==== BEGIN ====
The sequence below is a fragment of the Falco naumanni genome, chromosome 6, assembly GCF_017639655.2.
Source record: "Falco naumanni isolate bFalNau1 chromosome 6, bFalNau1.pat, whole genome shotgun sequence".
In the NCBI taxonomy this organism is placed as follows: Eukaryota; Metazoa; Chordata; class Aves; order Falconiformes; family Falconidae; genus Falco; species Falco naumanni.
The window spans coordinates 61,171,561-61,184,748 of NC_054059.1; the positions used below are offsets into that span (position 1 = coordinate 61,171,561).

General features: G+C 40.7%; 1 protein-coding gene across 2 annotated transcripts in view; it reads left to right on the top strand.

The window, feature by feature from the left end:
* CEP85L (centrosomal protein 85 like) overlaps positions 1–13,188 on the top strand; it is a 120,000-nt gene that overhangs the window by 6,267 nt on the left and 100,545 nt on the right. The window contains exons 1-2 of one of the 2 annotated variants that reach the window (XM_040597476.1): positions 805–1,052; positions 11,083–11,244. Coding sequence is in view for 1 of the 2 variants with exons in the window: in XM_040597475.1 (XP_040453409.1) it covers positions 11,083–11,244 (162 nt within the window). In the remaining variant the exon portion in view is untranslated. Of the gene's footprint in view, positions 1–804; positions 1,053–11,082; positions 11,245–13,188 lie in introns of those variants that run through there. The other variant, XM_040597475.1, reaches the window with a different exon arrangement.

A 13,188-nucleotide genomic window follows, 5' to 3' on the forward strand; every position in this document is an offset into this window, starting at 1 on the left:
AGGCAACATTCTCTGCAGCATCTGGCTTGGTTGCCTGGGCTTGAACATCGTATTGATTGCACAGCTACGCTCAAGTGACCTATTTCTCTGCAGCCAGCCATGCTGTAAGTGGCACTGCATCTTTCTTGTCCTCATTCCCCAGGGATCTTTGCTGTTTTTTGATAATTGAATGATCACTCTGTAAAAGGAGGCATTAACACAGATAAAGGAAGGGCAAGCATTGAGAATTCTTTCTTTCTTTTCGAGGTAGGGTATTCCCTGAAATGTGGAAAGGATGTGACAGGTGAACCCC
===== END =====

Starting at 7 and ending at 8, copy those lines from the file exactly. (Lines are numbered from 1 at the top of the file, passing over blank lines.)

* CEP85L (centrosomal protein 85 like) overlaps positions 1–13,188 on the top strand; it is a 120,000-nt gene that overhangs the window by 6,267 nt on the left and 100,545 nt on the right. The window contains exons 1-2 of one of the 2 annotated variants that reach the window (XM_040597476.1): positions 805–1,052; positions 11,083–11,244. Coding sequence is in view for 1 of the 2 variants with exons in the window: in XM_040597475.1 (XP_040453409.1) it covers positions 11,083–11,244 (162 nt within the window). In the remaining variant the exon portion in view is untranslated. Of the gene's footprint in view, positions 1–804; positions 1,053–11,082; positions 11,245–13,188 lie in introns of those variants that run through there. The other variant, XM_040597475.1, reaches the window with a different exon arrangement.

A 13,188-nucleotide genomic window follows, 5' to 3' on the forward strand; every position in this document is an offset into this window, starting at 1 on the left: